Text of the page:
Meet The Lawyers Taking Big Government To The Supreme Court... And Winning

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by Tyler Durden
Wednesday, May 01, 2024 - 03:00 AM

Authored by Kevin Stocklin via The Epoch Times (emphasis ours),

As the administrative state implements more regulations on Americans, a team of legal veterans has come together to fight the expansion of unelected government agency power.

(Illustration by The Epoch Times, Shutterstock, Getty Images)

Sometimes, they even win.

The New Civil Liberties Alliance (NCLA), which consists of a team of 27 lawyers and support staff, including former judges, had four of the cases they litigated go before the Supreme Court in 2023. One case was decided in their favor, the remaining three are pending.

Founded by Columbia Law professor Philip Hamburger six years ago, the NCLA targets cases where they believe federal agencies have blatantly overstepped their authority or violated civil liberties..

“Normally, administrative power is understood as a separation of powers question, but it’s also a civil liberties problem because it dilutes our voting rights,” Mr. Hamburger told The Epoch Times. “We all get to vote, but the ability to make legislation is no longer in the hands of the people we elect.”

The U.S. Constitution vests Congress with law-making authority. However, government agencies are not only making laws today, he said, they also enforce those laws, then act as judge and jury over alleged violations. Taking a historical view on this issue, Mr. Hamburger argues that such administrative “absolutism” is not a new phenomenon, but merely a modern expression of absolute power once wielded by medieval kings.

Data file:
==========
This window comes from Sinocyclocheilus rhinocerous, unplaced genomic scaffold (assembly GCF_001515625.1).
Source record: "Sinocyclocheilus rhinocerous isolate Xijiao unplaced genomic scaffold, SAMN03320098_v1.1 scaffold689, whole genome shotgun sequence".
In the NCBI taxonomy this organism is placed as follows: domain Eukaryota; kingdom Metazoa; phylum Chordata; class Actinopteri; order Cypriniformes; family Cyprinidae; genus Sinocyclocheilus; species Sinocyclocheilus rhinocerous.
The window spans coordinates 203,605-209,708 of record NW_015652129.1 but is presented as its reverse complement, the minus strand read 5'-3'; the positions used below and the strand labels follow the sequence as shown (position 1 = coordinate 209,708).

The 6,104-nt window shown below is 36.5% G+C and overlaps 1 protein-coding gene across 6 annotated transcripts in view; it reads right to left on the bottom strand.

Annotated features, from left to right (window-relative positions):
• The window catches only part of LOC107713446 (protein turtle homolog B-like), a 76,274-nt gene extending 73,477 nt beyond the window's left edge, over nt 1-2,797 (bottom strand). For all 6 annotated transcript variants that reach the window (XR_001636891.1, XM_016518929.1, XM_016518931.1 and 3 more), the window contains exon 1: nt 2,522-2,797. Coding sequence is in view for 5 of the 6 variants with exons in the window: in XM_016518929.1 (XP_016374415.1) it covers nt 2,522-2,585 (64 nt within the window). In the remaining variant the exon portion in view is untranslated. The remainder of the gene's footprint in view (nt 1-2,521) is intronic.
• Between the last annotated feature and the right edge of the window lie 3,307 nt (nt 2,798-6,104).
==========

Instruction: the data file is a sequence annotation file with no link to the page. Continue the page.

The group’s clients include Drs. Jay Bhattacharya, Martin Kulldorff, and Aaron Kheriaty, and Ms. Jill Hines, plaintiffs in the case of Murthy v. Missouri, which is currently before the Supreme Court. This case involves alleged violations of the doctors’ First Amendment rights by the White House, the Centers for Disease Control and Prevention (CDC), the FBI, the Cybersecurity and Infrastructure Security Agency, and the Surgeon General.

It deprives us of the right to a jury; it deprives us of ordinary burdens of proof; it deprives us of having an unbiased judge,” he said. “We have ALJs and commissioners instead.”

ALJ’s are “executive judges for official and unofficial hearings of administrative disputes in the federal government,” according to a Cornell Law School definition.

“Administrative law judges are considered part of the executive branch, not the judicial branch, and ALJs are appointed by the heads of the executive agencies.”

In this way, Mr. Hamburger said, the administrative state has not only accumulated powers explicitly vested in other branches of government; it has consolidated within itself the power of all three branches.

Supreme Court Taking Notice

The NCLA’s actions have been resonating in America’s court system, particularly the Supreme Court.

A courtroom at the Kenosha County Courthouse in Kenosha, Wis., on Nov. 17, 2021. (Sean Krajacic - Pool/Getty Images)

“In 2018, we started filing briefs at the Supreme Court and almost immediately we were having an effect on the discussions of administrative power,” Peggy Little, senior counsel at the NCLA, told The Epoch Times.